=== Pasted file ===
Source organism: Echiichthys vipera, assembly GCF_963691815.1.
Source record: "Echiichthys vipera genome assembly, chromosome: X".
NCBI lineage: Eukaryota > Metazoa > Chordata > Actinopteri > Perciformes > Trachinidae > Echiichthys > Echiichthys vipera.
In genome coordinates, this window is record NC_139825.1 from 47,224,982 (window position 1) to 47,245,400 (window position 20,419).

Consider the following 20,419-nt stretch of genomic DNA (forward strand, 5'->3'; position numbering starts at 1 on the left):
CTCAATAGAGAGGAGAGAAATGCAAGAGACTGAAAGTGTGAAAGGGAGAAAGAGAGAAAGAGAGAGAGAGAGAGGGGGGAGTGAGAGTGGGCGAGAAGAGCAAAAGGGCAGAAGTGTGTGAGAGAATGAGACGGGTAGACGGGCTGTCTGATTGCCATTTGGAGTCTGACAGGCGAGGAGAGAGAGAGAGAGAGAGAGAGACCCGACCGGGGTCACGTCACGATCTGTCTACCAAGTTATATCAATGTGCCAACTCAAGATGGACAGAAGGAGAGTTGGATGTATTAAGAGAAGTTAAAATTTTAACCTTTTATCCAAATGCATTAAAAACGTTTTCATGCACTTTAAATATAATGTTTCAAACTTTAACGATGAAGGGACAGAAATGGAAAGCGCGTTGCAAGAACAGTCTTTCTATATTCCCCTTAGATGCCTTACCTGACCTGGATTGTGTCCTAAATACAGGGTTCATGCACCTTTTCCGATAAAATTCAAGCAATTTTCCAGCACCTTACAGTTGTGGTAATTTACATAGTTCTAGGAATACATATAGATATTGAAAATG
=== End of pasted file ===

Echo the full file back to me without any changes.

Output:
Source organism: Echiichthys vipera, assembly GCF_963691815.1.
Source record: "Echiichthys vipera genome assembly, chromosome: X".
NCBI lineage: Eukaryota > Metazoa > Chordata > Actinopteri > Perciformes > Trachinidae > Echiichthys > Echiichthys vipera.
In genome coordinates, this window is record NC_139825.1 from 47,224,982 (window position 1) to 47,245,400 (window position 20,419).

Consider the following 20,419-nt stretch of genomic DNA (forward strand, 5'->3'; position numbering starts at 1 on the left):
CTCAATAGAGAGGAGAGAAATGCAAGAGACTGAAAGTGTGAAAGGGAGAAAGAGAGAAAGAGAGAGAGAGAGAGGGGGGAGTGAGAGTGGGCGAGAAGAGCAAAAGGGCAGAAGTGTGTGAGAGAATGAGACGGGTAGACGGGCTGTCTGATTGCCATTTGGAGTCTGACAGGCGAGGAGAGAGAGAGAGAGAGAGAGAGACCCGACCGGGGTCACGTCACGATCTGTCTACCAAGTTATATCAATGTGCCAACTCAAGATGGACAGAAGGAGAGTTGGATGTATTAAGAGAAGTTAAAATTTTAACCTTTTATCCAAATGCATTAAAAACGTTTTCATGCACTTTAAATATAATGTTTCAAACTTTAACGATGAAGGGACAGAAATGGAAAGCGCGTTGCAAGAACAGTCTTTCTATATTCCCCTTAGATGCCTTACCTGACCTGGATTGTGTCCTAAATACAGGGTTCATGCACCTTTTCCGATAAAATTCAAGCAATTTTCCAGCACCTTACAGTTGTGGTAATTTACATAGTTCTAGGAATACATATAGATATTGAAAATG